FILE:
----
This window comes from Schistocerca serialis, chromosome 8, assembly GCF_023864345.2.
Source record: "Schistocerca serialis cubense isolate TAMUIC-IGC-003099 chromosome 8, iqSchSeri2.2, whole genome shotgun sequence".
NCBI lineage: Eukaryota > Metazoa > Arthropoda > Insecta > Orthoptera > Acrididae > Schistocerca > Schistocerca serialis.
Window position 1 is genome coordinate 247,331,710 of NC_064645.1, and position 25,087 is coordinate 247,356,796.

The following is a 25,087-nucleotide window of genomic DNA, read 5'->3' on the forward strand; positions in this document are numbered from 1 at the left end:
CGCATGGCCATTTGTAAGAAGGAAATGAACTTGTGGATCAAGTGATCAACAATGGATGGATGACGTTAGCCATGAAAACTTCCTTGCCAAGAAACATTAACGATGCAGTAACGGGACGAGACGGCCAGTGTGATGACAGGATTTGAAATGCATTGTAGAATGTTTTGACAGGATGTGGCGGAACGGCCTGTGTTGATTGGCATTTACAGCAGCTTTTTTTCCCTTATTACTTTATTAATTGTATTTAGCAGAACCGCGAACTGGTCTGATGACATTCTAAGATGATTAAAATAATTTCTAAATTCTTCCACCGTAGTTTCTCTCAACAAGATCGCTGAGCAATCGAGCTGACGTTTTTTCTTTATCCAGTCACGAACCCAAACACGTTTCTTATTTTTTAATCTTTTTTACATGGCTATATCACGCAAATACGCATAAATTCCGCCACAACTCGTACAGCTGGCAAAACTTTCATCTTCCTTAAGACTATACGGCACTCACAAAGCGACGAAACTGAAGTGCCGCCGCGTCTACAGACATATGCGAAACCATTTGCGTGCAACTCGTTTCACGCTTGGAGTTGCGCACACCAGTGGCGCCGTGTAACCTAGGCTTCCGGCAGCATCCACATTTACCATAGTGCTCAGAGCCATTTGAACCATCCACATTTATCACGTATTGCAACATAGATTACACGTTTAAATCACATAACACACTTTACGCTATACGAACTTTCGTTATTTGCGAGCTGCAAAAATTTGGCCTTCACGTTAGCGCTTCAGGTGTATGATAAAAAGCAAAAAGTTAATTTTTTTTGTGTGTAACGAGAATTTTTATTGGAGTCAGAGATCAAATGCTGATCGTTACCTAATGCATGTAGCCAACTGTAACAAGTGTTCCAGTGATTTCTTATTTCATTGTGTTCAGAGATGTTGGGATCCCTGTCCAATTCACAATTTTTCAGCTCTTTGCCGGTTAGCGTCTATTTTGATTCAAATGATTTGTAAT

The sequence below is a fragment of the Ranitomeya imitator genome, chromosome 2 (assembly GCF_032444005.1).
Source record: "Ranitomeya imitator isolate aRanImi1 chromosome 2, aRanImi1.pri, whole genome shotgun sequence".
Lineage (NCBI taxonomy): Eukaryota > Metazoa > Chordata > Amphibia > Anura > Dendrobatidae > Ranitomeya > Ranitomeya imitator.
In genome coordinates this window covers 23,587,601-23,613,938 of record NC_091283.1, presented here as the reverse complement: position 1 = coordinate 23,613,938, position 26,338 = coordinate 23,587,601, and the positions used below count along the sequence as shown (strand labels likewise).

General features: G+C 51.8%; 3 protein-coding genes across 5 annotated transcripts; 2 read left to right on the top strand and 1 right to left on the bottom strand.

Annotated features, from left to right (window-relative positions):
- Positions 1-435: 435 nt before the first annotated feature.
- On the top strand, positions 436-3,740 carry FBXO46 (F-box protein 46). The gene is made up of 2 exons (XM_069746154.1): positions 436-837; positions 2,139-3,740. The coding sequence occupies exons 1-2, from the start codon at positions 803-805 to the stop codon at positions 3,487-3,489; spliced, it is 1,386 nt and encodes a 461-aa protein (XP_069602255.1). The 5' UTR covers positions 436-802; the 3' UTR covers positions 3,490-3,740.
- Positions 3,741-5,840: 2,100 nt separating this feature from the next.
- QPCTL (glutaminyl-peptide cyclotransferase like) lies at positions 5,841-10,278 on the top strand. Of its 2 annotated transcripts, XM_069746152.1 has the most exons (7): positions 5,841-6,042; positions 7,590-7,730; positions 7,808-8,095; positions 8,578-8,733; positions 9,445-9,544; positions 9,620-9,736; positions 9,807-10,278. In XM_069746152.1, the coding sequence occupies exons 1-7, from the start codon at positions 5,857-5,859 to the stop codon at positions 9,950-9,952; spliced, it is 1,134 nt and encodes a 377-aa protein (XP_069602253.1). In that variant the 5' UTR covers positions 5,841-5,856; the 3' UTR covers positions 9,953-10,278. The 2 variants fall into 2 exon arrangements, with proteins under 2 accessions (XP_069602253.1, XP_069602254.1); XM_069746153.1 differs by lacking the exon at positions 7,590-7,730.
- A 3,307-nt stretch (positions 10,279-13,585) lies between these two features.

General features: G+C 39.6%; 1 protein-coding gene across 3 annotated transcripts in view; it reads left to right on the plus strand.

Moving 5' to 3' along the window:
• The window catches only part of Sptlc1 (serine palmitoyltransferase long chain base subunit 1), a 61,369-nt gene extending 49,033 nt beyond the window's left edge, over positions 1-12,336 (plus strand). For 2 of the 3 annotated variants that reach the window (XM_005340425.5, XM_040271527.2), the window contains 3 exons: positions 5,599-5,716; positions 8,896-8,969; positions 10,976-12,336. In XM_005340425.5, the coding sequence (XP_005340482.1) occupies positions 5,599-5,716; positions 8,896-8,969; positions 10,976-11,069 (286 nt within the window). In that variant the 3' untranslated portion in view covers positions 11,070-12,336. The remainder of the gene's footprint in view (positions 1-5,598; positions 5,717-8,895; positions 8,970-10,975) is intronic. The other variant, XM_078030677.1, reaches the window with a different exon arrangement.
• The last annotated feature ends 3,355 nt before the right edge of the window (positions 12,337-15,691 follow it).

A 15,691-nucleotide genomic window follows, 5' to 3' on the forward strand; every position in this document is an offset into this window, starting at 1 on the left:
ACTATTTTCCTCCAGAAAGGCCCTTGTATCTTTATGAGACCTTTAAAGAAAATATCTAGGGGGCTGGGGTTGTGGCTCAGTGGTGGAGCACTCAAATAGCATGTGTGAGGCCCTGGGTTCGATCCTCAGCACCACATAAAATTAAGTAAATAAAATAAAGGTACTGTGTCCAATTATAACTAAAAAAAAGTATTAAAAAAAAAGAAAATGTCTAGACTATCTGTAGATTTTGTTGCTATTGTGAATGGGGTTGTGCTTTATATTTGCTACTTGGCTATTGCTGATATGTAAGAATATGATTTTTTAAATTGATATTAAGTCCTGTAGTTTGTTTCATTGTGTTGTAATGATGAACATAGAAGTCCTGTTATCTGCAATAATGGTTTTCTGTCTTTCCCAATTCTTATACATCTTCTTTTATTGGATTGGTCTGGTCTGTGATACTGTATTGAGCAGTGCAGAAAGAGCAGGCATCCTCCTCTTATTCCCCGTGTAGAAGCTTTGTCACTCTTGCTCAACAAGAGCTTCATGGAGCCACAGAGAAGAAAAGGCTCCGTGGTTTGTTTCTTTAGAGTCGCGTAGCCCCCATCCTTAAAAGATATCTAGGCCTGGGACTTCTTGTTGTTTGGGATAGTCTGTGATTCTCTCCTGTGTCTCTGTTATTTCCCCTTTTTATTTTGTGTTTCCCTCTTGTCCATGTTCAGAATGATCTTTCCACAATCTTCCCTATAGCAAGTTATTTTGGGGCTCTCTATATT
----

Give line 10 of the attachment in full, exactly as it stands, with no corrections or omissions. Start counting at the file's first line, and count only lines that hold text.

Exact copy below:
In genome coordinates this window covers 23,587,601-23,613,938 of record NC_091283.1, presented here as the reverse complement: position 1 = coordinate 23,613,938, position 26,338 = coordinate 23,587,601, and the positions used below count along the sequence as shown (strand labels likewise).